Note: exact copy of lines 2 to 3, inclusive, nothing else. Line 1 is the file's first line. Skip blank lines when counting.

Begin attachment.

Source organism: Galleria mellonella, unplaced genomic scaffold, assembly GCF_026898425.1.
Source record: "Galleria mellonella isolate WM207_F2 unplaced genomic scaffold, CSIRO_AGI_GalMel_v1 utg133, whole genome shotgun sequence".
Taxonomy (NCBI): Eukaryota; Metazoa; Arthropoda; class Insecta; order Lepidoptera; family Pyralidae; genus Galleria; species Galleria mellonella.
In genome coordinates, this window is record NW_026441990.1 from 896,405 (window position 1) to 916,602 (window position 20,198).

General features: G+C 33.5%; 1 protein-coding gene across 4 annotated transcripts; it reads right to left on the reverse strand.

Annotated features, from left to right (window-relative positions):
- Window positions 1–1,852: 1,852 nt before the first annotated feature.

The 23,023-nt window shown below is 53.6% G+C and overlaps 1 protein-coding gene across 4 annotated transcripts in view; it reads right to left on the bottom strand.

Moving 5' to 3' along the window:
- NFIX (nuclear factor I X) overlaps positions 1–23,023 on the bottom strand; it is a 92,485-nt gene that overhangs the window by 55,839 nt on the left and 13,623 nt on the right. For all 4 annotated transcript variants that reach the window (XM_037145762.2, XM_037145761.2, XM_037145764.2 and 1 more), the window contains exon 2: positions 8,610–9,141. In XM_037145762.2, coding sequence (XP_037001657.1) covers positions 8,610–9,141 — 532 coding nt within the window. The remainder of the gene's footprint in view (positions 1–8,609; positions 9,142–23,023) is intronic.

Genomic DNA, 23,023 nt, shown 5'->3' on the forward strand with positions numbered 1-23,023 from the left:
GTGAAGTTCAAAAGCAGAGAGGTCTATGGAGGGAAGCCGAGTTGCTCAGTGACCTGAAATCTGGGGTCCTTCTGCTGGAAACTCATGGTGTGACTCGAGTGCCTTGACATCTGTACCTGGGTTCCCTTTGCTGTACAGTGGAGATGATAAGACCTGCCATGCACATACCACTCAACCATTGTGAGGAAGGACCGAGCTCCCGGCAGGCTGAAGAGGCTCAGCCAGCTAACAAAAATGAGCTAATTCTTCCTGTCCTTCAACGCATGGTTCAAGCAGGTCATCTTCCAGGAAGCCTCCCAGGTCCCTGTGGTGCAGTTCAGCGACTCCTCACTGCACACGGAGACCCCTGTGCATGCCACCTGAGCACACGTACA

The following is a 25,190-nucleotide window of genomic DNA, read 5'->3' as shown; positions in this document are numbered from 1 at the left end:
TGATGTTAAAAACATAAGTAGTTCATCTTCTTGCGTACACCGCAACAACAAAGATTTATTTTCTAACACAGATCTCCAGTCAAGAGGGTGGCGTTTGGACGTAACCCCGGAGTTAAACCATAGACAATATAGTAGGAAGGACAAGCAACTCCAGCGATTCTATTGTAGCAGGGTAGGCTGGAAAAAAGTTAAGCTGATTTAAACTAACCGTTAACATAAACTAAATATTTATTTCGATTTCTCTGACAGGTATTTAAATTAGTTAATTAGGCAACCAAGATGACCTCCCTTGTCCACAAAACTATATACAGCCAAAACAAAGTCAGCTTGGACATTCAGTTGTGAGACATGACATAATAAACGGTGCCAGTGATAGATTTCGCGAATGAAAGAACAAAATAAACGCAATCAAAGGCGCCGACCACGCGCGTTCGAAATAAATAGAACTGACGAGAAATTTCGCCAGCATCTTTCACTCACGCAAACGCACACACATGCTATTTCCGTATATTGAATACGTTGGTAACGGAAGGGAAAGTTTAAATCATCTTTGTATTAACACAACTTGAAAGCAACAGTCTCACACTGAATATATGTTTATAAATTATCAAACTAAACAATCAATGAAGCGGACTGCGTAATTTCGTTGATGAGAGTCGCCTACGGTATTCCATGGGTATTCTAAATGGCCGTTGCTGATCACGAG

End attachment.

Source record: "Galleria mellonella isolate WM207_F2 unplaced genomic scaffold, CSIRO_AGI_GalMel_v1 utg133, whole genome shotgun sequence".
Taxonomy (NCBI): Eukaryota; Metazoa; Arthropoda; class Insecta; order Lepidoptera; family Pyralidae; genus Galleria; species Galleria mellonella.